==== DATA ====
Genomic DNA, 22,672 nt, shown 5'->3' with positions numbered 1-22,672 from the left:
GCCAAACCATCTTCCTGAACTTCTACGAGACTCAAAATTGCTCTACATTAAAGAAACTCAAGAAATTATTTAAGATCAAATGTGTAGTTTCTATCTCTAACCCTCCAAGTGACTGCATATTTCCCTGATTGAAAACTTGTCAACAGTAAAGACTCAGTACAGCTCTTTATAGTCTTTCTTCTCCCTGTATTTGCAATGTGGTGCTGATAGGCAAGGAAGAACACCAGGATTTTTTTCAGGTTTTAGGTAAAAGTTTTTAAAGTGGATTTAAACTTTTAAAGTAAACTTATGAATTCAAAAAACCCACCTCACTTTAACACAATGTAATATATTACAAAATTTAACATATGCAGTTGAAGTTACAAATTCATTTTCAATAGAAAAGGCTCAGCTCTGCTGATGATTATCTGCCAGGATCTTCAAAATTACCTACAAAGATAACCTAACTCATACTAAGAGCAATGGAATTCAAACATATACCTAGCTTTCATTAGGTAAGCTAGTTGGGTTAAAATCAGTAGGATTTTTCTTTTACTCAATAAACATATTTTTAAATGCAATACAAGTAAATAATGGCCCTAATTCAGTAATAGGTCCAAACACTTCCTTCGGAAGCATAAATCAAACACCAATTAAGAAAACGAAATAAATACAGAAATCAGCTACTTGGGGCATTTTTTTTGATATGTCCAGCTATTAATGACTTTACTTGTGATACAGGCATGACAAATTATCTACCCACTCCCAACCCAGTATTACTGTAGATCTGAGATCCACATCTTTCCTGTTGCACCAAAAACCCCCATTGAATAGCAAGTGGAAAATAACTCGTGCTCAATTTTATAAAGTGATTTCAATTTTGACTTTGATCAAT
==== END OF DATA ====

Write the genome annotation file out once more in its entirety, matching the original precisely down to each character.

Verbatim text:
Genomic DNA, 22,672 nt, shown 5'->3' with positions numbered 1-22,672 from the left:
GCCAAACCATCTTCCTGAACTTCTACGAGACTCAAAATTGCTCTACATTAAAGAAACTCAAGAAATTATTTAAGATCAAATGTGTAGTTTCTATCTCTAACCCTCCAAGTGACTGCATATTTCCCTGATTGAAAACTTGTCAACAGTAAAGACTCAGTACAGCTCTTTATAGTCTTTCTTCTCCCTGTATTTGCAATGTGGTGCTGATAGGCAAGGAAGAACACCAGGATTTTTTTCAGGTTTTAGGTAAAAGTTTTTAAAGTGGATTTAAACTTTTAAAGTAAACTTATGAATTCAAAAAACCCACCTCACTTTAACACAATGTAATATATTACAAAATTTAACATATGCAGTTGAAGTTACAAATTCATTTTCAATAGAAAAGGCTCAGCTCTGCTGATGATTATCTGCCAGGATCTTCAAAATTACCTACAAAGATAACCTAACTCATACTAAGAGCAATGGAATTCAAACATATACCTAGCTTTCATTAGGTAAGCTAGTTGGGTTAAAATCAGTAGGATTTTTCTTTTACTCAATAAACATATTTTTAAATGCAATACAAGTAAATAATGGCCCTAATTCAGTAATAGGTCCAAACACTTCCTTCGGAAGCATAAATCAAACACCAATTAAGAAAACGAAATAAATACAGAAATCAGCTACTTGGGGCATTTTTTTTGATATGTCCAGCTATTAATGACTTTACTTGTGATACAGGCATGACAAATTATCTACCCACTCCCAACCCAGTATTACTGTAGATCTGAGATCCACATCTTTCCTGTTGCACCAAAAACCCCCATTGAATAGCAAGTGGAAAATAACTCGTGCTCAATTTTATAAAGTGATTTCAATTTTGACTTTGATCAAT